Tibialis Posterior Dysfunction

(Acquired Flatfoot)

Tibialis Posterior Dysfunction (Acquired Flatfoot)

The tibialis posterior tendon is one of the major stabilising structures in the foot. It runs from the inside aspect of the ankle, from the medial malleolus, and inserts into the navicular. It supports the arch and helps to keep the foot turned inwards when walking. It can be damaged by wear and tear, and acute trauma. Initially pain is felt along the length of the tendon behind the medial malleolus but as the problem worsens, deformity can become apparent, the foot will flatten and start to turn outwards. Pain may occur on the outside part of the ankle and over time the joints can become affected and become arthritic.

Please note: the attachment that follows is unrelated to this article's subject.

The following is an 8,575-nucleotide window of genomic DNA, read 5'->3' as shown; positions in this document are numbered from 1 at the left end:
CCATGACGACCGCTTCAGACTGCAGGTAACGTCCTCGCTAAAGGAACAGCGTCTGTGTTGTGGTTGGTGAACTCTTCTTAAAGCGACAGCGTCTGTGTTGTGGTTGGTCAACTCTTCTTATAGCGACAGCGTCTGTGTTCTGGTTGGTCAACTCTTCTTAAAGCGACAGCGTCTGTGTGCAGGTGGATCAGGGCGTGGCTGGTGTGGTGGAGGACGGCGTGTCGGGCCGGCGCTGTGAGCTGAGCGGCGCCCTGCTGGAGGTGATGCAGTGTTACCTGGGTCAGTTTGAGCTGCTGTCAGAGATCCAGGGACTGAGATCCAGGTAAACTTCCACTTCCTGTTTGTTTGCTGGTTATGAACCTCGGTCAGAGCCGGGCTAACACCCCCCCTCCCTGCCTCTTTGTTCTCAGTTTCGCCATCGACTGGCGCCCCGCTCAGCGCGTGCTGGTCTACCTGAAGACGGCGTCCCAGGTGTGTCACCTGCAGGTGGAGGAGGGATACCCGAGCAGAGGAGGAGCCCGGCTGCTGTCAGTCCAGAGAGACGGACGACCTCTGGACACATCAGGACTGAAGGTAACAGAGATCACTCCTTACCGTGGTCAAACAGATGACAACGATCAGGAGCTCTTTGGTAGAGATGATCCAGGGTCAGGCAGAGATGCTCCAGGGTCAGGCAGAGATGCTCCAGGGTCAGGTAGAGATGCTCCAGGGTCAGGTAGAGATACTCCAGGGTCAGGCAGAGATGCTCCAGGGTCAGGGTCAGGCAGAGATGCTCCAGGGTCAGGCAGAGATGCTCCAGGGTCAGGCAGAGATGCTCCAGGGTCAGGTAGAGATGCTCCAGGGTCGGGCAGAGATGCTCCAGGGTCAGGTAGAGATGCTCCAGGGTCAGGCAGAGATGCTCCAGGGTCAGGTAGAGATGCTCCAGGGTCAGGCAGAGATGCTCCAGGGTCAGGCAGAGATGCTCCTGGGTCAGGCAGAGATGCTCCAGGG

Non-Operative Management

In the early stages of tibialis posterior tendon dysfunction, the use of oral analgesics, orthotics and physiotherapy are useful, and a splint may be required. The use of injections with platelet rich plasma or with cortisone are also options and Dr Rao will explain all of these to you at your consultation.

Meet Dr Rao

Dr Rao is a Newcastle Orthopaedic surgeon who specialises in all aspects of foot and ankle surgery. He graduated from medicine at the University of Sydney and trained as an orthopaedic surgeon in Newcastle and also in Queensland.

He also undertook further training by way of fellowship with world famous Dr Terry Saxby in Brisbane in 2008. He has also conducted further training by attending numerous courses overseas, in Thailand, the USA and right across Australia.